Who needs real hands anyway?
Who needs real hands anyway?
Michel Lévy-Provençal

-Essay-

PARIS — Will reality become a rare commodity?

The digital revolution has given humans the greatest power — that of creating and manipulating reality. We make machines and algorithms that can imitate our world so well that they manage to deceive our brains. For example, Applied VR, a U.S. startup, offers a therapy based on virtual reality as an alternative to tranquilizers. The startup's work is similar to that of Miguel Nicolelis, a doctor from North Carolina who managed to make his paraplegic patients recover sensations and regain partial control of their limbs by immersing them into virtual worlds.

We are just at the beginning of a major revolution. Growth prospects of this virtual future are underestimated, just like the Internet was in the 1990s. Virtual reality devices will soon transform how we organize work. Why would we bother going to a specific place when it can come to you in a matter of seconds? Business trips will be redesigned and making purchases inside physical stores will be reinvented. New forms of intimate relationships will emerge. One can already find a virtual girlfriend on AliceX, a virtual reality site for adults.

In the virtual world we would live in, what would our homes, clothes and holidays look like? First, we would have so many personalized choices. And above all, this virtual world would be so much cheaper because nothing is made of physical material. The experience of reality will obviously continue but it would become rare.

Since digital technology is pervasive, reality would become something like a luxury good. If you think this is an exaggeration, just observe the addictive power of technology. Look at the hordes of Pokémon Go players in their quest for virtual characters. Business magnate Elon Musk said in June that he was convinced that humans had a one in a billion chance of not living in a simulation. Maybe he was just referring to what our lives will be like in about 15 years?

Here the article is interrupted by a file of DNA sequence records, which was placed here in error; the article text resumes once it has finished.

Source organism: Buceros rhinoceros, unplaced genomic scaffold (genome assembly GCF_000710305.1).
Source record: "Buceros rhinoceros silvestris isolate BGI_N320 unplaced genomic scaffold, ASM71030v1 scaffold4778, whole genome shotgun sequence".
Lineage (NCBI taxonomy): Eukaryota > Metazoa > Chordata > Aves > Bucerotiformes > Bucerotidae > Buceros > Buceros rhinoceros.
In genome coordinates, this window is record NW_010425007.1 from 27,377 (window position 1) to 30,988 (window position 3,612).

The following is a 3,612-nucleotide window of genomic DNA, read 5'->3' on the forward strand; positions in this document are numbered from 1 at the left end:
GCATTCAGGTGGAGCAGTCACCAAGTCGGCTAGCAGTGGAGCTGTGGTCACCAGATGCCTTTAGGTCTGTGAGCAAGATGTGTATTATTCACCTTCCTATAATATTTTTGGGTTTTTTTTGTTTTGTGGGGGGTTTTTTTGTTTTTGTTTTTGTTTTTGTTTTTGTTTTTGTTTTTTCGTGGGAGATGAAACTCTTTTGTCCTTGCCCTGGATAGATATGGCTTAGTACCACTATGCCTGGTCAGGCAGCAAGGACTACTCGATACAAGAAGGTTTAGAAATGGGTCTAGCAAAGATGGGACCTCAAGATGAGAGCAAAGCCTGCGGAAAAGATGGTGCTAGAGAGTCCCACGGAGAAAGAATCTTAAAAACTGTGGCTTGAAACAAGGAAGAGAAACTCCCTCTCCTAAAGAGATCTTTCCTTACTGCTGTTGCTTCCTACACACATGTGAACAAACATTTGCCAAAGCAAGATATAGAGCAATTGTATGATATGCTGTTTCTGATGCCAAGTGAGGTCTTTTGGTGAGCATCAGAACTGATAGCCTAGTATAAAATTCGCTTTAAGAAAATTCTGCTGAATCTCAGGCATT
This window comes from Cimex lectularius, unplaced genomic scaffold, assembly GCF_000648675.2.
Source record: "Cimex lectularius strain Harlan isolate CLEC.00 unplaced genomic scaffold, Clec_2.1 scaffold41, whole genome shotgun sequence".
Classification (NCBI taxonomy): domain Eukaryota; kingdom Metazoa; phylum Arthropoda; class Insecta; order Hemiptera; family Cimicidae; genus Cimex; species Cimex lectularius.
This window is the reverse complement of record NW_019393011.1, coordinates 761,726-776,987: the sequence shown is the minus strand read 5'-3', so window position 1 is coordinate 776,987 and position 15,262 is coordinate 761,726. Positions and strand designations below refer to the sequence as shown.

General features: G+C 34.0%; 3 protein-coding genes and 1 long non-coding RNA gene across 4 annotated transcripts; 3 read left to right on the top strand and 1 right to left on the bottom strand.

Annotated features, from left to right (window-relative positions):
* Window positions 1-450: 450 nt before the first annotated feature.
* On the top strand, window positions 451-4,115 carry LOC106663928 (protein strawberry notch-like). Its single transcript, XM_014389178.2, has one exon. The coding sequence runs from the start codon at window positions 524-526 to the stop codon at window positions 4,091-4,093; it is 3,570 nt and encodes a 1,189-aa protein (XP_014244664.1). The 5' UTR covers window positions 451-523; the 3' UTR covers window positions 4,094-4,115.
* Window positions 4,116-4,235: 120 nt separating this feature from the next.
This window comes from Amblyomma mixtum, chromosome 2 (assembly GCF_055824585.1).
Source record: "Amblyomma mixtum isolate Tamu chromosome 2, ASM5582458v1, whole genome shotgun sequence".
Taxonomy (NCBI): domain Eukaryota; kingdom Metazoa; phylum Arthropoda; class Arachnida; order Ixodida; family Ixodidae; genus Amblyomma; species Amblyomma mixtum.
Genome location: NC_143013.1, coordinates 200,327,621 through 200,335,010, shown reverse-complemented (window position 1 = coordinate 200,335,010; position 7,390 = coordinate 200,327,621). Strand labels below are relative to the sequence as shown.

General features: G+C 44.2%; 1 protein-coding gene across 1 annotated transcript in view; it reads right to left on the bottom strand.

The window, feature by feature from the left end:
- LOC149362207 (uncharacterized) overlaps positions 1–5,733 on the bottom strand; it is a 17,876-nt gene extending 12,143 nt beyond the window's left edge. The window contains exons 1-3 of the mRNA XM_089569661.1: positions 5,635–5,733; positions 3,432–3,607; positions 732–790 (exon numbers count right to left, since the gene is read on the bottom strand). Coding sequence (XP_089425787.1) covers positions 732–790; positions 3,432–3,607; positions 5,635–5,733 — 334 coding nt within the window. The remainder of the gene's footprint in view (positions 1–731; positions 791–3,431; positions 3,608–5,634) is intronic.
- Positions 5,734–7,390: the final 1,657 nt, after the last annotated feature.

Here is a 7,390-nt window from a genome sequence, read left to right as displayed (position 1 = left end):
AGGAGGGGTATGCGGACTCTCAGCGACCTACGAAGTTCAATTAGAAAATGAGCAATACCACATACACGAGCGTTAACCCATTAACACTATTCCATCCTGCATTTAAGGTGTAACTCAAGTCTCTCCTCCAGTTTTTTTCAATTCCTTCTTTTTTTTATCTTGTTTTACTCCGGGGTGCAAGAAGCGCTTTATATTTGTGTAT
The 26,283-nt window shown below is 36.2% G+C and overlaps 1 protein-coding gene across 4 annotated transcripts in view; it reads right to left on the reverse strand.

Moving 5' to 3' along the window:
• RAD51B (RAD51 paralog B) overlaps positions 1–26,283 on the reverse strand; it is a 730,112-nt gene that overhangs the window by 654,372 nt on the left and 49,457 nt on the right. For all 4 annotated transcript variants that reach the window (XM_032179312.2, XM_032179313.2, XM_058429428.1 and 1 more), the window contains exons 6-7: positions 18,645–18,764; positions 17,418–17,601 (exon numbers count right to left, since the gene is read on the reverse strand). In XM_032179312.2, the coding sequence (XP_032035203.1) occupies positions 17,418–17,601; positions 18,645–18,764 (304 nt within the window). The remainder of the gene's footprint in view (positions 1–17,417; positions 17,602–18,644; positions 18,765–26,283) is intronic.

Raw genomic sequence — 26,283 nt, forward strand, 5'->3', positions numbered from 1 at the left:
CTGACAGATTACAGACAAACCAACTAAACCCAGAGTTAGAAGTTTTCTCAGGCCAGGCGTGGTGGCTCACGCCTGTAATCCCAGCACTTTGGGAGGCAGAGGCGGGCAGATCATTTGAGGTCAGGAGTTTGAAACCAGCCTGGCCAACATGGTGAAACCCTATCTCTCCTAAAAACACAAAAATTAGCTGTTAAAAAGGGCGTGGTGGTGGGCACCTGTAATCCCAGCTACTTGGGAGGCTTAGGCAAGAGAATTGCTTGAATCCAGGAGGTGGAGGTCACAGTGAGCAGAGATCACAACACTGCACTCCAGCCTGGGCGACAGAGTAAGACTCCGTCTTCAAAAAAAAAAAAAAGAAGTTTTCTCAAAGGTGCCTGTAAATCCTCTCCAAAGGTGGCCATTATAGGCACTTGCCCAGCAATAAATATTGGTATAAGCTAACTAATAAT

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Geopolitics

REvil Bust: Is Russian Cybercrime Crackdown Just A Decoy From Ukraine?

This weekend’s unprecedented operation to dismantle the cybercriminal REvil network in Russia was carried out on a request and information from Washington. Occurring just as the two countries face off over the Russian threat to invade Ukraine raises more questions than it answers.

Kyiv blamed Russia for another cyber-attack that knocked out key Ukrainian government websites last week

Cameron Manley

The world’s attention was gripped last week by the rising risk of war at the Russia-Ukraine border, and what some have called the worst breakdown in relations between Moscow and Washington since the end of the Cold War. Yet by the end of the week, another major story was unfolding more quietly across Russia that may shed light on the high-stakes geopolitical maneuvering.

By Friday night, Russian security forces had raided 25 addresses in St. Petersburg, Moscow and several other regions south of the capital in an operation to dismantle the notorious REvil group, accused of some of the worst cyberattacks in recent years to hit targets in the U.S. and elsewhere in the West.

And by Saturday, Russian online media Interfax was reporting that the FSB Russian intelligence services revealed that it had in fact been the U.S. authorities who had informed Russia "about the leaders of the criminal community and their involvement in attacks on the information resources of foreign high-tech companies.”

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